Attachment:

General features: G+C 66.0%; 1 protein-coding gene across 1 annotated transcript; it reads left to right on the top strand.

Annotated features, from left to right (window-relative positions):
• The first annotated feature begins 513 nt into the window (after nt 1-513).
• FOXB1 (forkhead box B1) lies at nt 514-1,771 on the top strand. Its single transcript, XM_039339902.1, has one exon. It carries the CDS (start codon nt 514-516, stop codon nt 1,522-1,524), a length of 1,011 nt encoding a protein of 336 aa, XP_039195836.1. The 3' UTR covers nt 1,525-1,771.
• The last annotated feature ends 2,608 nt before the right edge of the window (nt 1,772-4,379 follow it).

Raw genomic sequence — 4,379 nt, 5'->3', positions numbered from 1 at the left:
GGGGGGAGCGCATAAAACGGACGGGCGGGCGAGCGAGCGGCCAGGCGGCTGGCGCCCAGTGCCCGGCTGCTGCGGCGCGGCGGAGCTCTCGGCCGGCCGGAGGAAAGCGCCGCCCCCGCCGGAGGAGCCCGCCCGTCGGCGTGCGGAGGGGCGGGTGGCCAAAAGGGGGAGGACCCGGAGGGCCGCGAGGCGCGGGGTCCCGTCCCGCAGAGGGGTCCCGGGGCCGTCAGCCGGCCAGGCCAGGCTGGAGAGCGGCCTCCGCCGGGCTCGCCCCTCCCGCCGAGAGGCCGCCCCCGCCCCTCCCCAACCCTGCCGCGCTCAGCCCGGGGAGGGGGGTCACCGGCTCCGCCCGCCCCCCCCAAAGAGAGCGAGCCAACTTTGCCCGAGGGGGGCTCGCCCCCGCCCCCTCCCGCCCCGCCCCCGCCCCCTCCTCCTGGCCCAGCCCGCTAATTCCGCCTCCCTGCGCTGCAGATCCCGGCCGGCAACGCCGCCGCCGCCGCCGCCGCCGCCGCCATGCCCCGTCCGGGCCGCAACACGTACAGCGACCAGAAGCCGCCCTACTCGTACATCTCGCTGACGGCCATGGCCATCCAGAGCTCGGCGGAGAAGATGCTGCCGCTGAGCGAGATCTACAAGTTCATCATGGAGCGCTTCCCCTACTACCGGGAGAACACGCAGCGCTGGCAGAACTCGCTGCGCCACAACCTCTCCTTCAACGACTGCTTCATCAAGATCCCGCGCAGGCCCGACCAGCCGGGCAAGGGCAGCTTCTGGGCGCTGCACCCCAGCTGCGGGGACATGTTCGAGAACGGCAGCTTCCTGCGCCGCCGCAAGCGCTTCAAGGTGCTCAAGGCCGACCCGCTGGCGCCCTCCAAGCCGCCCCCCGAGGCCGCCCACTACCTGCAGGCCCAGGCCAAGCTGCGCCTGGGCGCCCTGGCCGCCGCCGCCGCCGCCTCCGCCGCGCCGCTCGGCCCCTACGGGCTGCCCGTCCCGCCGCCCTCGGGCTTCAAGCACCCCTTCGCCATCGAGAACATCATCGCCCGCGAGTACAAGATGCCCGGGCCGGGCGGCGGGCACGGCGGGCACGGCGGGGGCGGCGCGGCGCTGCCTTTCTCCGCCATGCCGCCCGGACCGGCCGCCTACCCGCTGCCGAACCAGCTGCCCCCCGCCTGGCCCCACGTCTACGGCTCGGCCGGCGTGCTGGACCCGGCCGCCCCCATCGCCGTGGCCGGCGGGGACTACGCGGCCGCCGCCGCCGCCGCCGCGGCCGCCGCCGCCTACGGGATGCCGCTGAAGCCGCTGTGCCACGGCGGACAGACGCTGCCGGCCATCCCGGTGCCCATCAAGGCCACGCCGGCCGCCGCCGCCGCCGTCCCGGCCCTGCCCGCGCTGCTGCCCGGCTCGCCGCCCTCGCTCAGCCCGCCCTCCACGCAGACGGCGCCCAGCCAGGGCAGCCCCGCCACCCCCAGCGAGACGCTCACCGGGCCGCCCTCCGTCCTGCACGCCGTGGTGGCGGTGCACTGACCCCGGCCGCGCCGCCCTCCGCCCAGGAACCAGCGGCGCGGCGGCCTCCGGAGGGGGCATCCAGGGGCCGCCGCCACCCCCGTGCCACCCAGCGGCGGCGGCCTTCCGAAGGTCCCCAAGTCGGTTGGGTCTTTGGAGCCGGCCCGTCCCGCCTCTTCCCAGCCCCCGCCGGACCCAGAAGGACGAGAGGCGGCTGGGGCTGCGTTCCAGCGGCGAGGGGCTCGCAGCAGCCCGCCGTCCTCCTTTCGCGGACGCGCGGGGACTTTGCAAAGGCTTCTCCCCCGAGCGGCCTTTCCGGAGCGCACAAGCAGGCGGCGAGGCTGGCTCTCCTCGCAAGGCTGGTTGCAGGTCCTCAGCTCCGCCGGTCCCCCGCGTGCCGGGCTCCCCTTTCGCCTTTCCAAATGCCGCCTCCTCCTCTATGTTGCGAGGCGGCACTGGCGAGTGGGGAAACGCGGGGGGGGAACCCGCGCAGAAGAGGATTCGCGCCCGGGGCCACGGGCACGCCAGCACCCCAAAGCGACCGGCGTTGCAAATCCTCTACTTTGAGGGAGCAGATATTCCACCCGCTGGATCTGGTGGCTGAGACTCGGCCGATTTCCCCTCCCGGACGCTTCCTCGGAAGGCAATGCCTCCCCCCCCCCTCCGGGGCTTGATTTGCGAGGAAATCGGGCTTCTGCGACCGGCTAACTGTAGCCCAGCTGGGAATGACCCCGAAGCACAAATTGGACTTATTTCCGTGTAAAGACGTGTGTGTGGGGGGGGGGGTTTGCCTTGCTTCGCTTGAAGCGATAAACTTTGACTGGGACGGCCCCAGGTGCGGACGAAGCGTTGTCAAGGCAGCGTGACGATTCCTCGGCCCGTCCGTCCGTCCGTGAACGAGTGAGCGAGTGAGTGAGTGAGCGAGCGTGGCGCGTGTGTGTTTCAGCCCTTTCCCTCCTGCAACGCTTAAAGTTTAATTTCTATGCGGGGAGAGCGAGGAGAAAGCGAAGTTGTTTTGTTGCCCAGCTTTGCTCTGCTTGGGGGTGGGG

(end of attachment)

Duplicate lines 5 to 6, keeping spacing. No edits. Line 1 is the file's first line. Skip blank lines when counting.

• The last annotated feature ends 2,608 nt before the right edge of the window (nt 1,772-4,379 follow it).

Raw genomic sequence — 4,379 nt, 5'->3', positions numbered from 1 at the left: